This CPD Week we consider how to share staff learning and promote a culture of celebrating achievement. We also take a look at teachers’ main areas of concern as identified by the annual survey of the National Foundation for Educational Research (NFER)

Successful people are always looking for opportunities to help others. Unsuccessful people are always asking, ‘What’s in it for me?’
Brian Tracy

Practical Tips

Celebrating staff learning
We are all supposed to be committed to lifelong learning and should be engaging in it as an integral part of any working (and non-working) day. The question is, do we celebrate achievements sufficiently to encourage the sharing of best practice that can and should happen as a result? The danger is that we become so busy acquiring new knowledge that we never bother to apply it to our own work and the work of the school.

In order to make the most of the learning undertaken by you and your colleagues, follow these tips for celebrating professional and personal development:

  • View the celebration of new learning as a way of encouraging collective responsibility for professional development at your school, as well as enhancing teaching and learning.
  • Celebrating learning generally leads to collaboration and the development of best practice among a wider group of colleagues. Better to spread the word than to keep it under wraps.
  • Simply acknowledging staff learning during meetings helps to inform staff of what their colleagues have been doing and what impact they might expect. Some schools give teachers the chance to ‘say two things’ about any learning or training they have done, so that core meaning is passed on to others − however briefly. Focus on things that could easily be put into practice and provide the facility for further discussion (perhaps in a ‘buddying’ or mentoring programme).
  • Keep in mind that creating the space to celebrate learning will give teachers a voice in your school and will help to build trust and respect between colleagues.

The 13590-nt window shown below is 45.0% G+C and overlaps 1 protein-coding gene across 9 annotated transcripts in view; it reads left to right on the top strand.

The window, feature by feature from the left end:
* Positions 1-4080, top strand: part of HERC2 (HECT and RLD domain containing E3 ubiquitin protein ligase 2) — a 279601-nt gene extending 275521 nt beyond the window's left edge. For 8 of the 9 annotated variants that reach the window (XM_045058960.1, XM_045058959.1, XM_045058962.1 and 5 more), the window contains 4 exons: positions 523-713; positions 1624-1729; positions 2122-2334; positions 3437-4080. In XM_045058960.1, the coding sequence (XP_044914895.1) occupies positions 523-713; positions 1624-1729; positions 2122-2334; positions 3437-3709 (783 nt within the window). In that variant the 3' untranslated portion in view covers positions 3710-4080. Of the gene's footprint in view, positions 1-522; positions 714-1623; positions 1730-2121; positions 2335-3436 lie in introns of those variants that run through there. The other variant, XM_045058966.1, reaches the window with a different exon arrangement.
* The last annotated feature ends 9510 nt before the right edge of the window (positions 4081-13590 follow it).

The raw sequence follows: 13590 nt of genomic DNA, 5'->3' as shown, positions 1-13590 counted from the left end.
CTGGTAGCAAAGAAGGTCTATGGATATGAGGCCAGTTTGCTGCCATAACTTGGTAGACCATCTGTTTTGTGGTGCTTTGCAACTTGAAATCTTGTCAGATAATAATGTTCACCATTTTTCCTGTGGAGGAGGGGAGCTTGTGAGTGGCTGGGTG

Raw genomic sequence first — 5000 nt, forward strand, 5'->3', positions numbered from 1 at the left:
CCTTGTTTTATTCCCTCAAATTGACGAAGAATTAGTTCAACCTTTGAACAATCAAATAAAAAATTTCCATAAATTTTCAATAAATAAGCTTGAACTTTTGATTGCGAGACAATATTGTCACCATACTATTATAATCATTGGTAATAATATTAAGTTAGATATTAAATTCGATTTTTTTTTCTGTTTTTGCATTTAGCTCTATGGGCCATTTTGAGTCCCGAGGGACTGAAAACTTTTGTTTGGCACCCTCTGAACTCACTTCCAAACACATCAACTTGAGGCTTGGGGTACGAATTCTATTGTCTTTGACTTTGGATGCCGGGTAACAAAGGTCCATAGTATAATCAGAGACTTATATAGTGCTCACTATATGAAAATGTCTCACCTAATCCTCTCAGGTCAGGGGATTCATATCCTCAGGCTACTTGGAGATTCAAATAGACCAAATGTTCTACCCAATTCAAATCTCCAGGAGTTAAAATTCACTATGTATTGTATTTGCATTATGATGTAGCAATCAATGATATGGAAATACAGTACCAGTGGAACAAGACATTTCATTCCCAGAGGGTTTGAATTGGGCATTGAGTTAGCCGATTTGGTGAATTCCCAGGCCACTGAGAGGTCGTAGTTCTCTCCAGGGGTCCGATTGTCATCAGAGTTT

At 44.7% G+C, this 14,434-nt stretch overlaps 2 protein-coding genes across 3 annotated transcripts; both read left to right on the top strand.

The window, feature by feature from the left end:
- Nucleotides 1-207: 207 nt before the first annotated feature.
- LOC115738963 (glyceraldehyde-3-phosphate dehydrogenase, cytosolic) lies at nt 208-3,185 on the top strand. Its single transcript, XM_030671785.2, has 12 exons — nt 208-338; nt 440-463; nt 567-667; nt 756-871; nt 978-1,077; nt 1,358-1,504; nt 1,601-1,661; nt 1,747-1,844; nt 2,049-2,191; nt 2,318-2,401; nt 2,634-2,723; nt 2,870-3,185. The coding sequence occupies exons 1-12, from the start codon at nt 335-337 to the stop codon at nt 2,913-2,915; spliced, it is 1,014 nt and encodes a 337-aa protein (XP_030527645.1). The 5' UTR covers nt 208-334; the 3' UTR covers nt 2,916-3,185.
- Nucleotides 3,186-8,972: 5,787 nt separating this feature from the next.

• Be aware of the time it takes new learning to embed. If you want it to be sustainable, you are looking realistically at three to five years. Taking a longer-term approach to the sharing of new learning, perhaps revisiting it over time, can help to ensure that opportunities aren’t lost during these time periods.
  • Celebration and acknowledgement help to improve the quality of the kinds of professional learning conversations that lead to positive and sustainable change.
  • Allow this celebration and sharing of success to trigger debate and discussion. This is vital for lasting change in your school.

If the aim is to gain maximum benefit out of all professional learning undertaken by staff members we have to give time to its celebration and consolidation before marching on towards the next phase. Make sure that this vital stage isn’t rushed in your school.

Issues and Information

The latest Annual Survey of Trends from the National Foundation for Educational Research (NFER) made some interesting findings about teachers’ concerns. In primary schools, staffing concerns remain relatively high with recruitment and retention difficulties often cited. Buildings urgently in need of replacement or refurbishment are also cause for concern in the primary sector. The secondary sector shares the concern over staffing, this time in relation to the quality, quantity and experience of applicants, as well as budgets and buildings. Interestingly, concerns about inspections showed a decrease in both primary and secondary schools compared with previous years.

While a larger proportion of secondary heads than primary heads rated pupil behaviour as a concern, inspection is a comparatively larger concern for the primary sector. Significantly, classroom/welfare assistants are the top priority for additional funding for both primary and secondary heads, with learning mentors, teaching assistants and higher level teaching assistants being most frequently mentioned.

It can be useful to compare these national findings with any such trends you may have noticed in your own school and map out how they are reflected in your plans for CPD. It may require creative problem-solving, but one key question to ask is: In what way can this school’s long term plans for CPD help to alleviate identified concerns?

Find out more

You can download the latest Annual Survey of Trends (changes in schools’ concerns) free of charge.

This e-bulletin issue was first published in February 2008

About the author: Elizabeth Holmes qualified as a teacher at the Institute of Education, London and is the author of several books specialising in the areas of professional development and teacher well-being.